Day of the Dead
No.2012_07 [ November 5, 2012 ]
November is a very peculiar month in Mexico, distinguishes us from anywhere in the world, Mexicans celebrate the Day of the Dead on November 2nd in a very colorful and special way. Day of the Dead in Mexico represents a mixture of Christian devotion and Pre-Hispanic traditions and beliefs. The holiday focuses on gatherings of family and friends to pray for and remember friends and family members who have died. Traditions connected with Day of the Dead include building private altars honoring the deceased using sugar skulls and the favorite foods and beverages of the departed and visiting graves with these as gifts.
During the pre-Hispanic era, death did not exist. Death was seen, instead, as simply a transition, a voyage through time and space towards true life.
This is quite a different concept than what is believed today, where people believe death symbolizes the end of the road. Among the people of some Regions of Mexico, however, the pre-Hispanic tradition lives on though the practice of a celebration they call Xantolo. The Xantolo celebration is considered to be sacred, a time for people to keep an important tradition alive. It represents a communion between humans and nature, and between humans and God. It is the link that joins people to their ancestors and projects people as the link between the present and future generations.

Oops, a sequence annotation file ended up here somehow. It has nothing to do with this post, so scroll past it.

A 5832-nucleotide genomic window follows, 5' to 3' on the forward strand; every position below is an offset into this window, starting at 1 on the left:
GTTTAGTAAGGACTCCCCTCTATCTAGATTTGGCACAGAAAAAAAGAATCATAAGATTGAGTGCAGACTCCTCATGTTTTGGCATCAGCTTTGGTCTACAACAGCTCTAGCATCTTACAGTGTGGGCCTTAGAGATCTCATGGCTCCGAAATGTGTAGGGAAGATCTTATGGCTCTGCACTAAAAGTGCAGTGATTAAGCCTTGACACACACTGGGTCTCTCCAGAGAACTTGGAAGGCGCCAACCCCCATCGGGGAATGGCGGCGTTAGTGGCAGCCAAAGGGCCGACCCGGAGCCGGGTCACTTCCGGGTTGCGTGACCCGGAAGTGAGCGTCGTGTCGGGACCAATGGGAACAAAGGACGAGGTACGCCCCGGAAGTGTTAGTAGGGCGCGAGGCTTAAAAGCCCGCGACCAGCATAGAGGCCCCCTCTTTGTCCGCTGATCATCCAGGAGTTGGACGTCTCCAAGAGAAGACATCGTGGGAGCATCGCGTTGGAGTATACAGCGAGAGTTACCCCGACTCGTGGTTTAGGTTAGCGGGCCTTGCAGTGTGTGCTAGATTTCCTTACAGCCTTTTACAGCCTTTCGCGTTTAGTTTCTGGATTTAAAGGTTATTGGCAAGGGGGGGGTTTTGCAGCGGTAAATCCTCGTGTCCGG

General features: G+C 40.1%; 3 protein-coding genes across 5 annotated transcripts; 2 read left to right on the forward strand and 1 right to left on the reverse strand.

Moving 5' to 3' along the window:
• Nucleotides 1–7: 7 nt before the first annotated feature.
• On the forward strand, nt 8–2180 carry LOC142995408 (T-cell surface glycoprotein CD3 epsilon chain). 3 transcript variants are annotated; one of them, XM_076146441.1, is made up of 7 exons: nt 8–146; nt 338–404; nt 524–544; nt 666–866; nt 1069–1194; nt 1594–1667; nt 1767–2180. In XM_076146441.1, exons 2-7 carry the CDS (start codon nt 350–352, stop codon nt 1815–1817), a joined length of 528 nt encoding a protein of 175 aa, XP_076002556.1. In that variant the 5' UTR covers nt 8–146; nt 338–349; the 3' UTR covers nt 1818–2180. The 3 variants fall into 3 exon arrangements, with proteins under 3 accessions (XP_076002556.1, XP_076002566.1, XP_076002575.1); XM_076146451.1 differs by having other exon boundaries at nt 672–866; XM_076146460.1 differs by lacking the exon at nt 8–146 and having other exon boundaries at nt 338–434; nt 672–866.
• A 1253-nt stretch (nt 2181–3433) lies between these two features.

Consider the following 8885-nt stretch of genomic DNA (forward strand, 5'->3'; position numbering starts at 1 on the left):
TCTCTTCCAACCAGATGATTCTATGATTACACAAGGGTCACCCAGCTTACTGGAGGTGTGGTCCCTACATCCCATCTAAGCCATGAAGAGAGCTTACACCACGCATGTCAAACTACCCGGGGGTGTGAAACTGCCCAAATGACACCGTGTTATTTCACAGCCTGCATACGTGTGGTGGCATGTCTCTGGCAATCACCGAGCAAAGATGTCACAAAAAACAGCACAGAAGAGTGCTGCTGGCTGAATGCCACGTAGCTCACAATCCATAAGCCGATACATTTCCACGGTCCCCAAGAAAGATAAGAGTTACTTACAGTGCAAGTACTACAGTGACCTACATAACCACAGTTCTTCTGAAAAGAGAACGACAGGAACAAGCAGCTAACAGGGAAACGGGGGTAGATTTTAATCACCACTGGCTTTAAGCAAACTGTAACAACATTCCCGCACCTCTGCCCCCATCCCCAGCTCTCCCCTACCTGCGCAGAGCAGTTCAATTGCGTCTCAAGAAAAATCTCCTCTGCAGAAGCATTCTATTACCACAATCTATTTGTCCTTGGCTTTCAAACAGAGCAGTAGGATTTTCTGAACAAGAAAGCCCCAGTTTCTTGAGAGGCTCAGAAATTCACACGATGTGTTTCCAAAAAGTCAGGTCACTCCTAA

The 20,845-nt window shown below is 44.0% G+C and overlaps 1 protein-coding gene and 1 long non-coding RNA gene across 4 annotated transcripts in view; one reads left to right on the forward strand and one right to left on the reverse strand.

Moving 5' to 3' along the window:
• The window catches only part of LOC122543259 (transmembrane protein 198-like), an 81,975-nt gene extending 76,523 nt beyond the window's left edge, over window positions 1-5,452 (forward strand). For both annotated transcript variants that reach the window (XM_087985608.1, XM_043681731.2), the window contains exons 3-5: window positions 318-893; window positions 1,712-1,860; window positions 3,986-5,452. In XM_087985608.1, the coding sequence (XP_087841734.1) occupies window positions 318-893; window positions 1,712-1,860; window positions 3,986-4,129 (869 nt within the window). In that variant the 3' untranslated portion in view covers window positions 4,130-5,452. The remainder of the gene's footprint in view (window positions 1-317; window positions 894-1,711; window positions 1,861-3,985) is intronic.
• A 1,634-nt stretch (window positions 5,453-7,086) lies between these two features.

The offerings, a main aspect of the celebration, echo the profound love that the Mexicans people feel towards life. There are subtle variations in the presentation of the offerings, among the different towns.
On Day of the Dead some families build altars or small shrines in their homes.
For example, a predominant place is chosen in the main room of the house to erect the altar. The altar includes four main elements of nature — earth, wind, water, and fire. Earth is represented by crop: The Mexicans believe the souls are fed by the aroma of food. Wind is represented by a moving object: Tissue paper is commonly used to represent wind. Water is placed in a container for the soul to quench its thirst after the long journey to the altar. Fire is represented by a wax candle: Each lit candle represents a soul, and an extra one is placed for the forgotten soul.
Traditionally, families spend some time around the altar, praying and telling anecdotes about the deceased. Others go to cemeteries to be with the souls of the departed and build private altars containing the favorite foods and beverages, as well as photos and memorabilia, of the departed. They use wild flowers that grow in the region to adorn it, tiny little flower called Flower of the Dead grown and blossoms in the months of October and November. When it blooms, this flower covers the countryside with a bright yellow color. We invite you to come and experience this unique Mexican tradition and enjoy life before we depart from Earth.
November 5, 2012
Special Correspondent in Mexico: T